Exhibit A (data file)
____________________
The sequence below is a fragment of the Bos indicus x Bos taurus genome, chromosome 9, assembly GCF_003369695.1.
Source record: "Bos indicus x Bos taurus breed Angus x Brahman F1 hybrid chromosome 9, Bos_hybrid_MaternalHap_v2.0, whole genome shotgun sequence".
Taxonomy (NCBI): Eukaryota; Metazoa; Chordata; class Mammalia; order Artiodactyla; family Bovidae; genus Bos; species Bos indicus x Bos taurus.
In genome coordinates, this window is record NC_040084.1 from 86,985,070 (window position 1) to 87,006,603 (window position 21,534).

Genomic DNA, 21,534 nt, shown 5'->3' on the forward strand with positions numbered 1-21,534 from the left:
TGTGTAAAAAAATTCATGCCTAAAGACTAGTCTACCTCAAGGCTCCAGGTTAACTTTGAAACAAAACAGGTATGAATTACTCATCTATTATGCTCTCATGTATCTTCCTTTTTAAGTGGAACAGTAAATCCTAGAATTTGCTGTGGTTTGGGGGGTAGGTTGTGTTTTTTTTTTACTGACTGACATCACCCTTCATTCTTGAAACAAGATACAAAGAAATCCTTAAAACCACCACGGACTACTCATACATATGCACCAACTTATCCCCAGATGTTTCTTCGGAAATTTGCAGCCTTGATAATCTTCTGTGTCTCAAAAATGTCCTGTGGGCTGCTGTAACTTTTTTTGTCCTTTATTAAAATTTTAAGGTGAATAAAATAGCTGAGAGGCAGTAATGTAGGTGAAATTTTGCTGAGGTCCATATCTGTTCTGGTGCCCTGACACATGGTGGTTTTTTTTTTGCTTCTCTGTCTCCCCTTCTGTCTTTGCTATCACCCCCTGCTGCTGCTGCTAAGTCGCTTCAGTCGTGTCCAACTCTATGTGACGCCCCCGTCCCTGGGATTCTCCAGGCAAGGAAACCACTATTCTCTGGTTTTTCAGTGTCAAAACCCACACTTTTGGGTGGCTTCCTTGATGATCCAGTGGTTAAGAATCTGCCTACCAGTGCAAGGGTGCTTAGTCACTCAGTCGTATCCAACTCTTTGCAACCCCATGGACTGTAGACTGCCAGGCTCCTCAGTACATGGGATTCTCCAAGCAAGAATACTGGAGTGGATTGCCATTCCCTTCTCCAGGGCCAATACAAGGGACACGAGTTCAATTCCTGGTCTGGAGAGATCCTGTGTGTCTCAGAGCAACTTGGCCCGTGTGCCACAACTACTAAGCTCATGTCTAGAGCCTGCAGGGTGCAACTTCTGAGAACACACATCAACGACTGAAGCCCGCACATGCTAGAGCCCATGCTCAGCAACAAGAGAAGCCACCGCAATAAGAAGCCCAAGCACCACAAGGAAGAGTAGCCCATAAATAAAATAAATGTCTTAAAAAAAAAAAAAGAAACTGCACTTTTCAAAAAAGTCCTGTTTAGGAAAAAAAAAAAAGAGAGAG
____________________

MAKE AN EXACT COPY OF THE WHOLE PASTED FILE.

The sequence below is a fragment of the Bos indicus x Bos taurus genome, chromosome 9, assembly GCF_003369695.1.
Source record: "Bos indicus x Bos taurus breed Angus x Brahman F1 hybrid chromosome 9, Bos_hybrid_MaternalHap_v2.0, whole genome shotgun sequence".
Taxonomy (NCBI): Eukaryota; Metazoa; Chordata; class Mammalia; order Artiodactyla; family Bovidae; genus Bos; species Bos indicus x Bos taurus.
In genome coordinates, this window is record NC_040084.1 from 86,985,070 (window position 1) to 87,006,603 (window position 21,534).

Genomic DNA, 21,534 nt, shown 5'->3' on the forward strand with positions numbered 1-21,534 from the left:
TGTGTAAAAAAATTCATGCCTAAAGACTAGTCTACCTCAAGGCTCCAGGTTAACTTTGAAACAAAACAGGTATGAATTACTCATCTATTATGCTCTCATGTATCTTCCTTTTTAAGTGGAACAGTAAATCCTAGAATTTGCTGTGGTTTGGGGGGTAGGTTGTGTTTTTTTTTTACTGACTGACATCACCCTTCATTCTTGAAACAAGATACAAAGAAATCCTTAAAACCACCACGGACTACTCATACATATGCACCAACTTATCCCCAGATGTTTCTTCGGAAATTTGCAGCCTTGATAATCTTCTGTGTCTCAAAAATGTCCTGTGGGCTGCTGTAACTTTTTTTGTCCTTTATTAAAATTTTAAGGTGAATAAAATAGCTGAGAGGCAGTAATGTAGGTGAAATTTTGCTGAGGTCCATATCTGTTCTGGTGCCCTGACACATGGTGGTTTTTTTTTTGCTTCTCTGTCTCCCCTTCTGTCTTTGCTATCACCCCCTGCTGCTGCTGCTAAGTCGCTTCAGTCGTGTCCAACTCTATGTGACGCCCCCGTCCCTGGGATTCTCCAGGCAAGGAAACCACTATTCTCTGGTTTTTCAGTGTCAAAACCCACACTTTTGGGTGGCTTCCTTGATGATCCAGTGGTTAAGAATCTGCCTACCAGTGCAAGGGTGCTTAGTCACTCAGTCGTATCCAACTCTTTGCAACCCCATGGACTGTAGACTGCCAGGCTCCTCAGTACATGGGATTCTCCAAGCAAGAATACTGGAGTGGATTGCCATTCCCTTCTCCAGGGCCAATACAAGGGACACGAGTTCAATTCCTGGTCTGGAGAGATCCTGTGTGTCTCAGAGCAACTTGGCCCGTGTGCCACAACTACTAAGCTCATGTCTAGAGCCTGCAGGGTGCAACTTCTGAGAACACACATCAACGACTGAAGCCCGCACATGCTAGAGCCCATGCTCAGCAACAAGAGAAGCCACCGCAATAAGAAGCCCAAGCACCACAAGGAAGAGTAGCCCATAAATAAAATAAATGTCTTAAAAAAAAAAAAAGAAACTGCACTTTTCAAAAAAGTCCTGTTTAGGAAAAAAAAAAAAGAGAGAG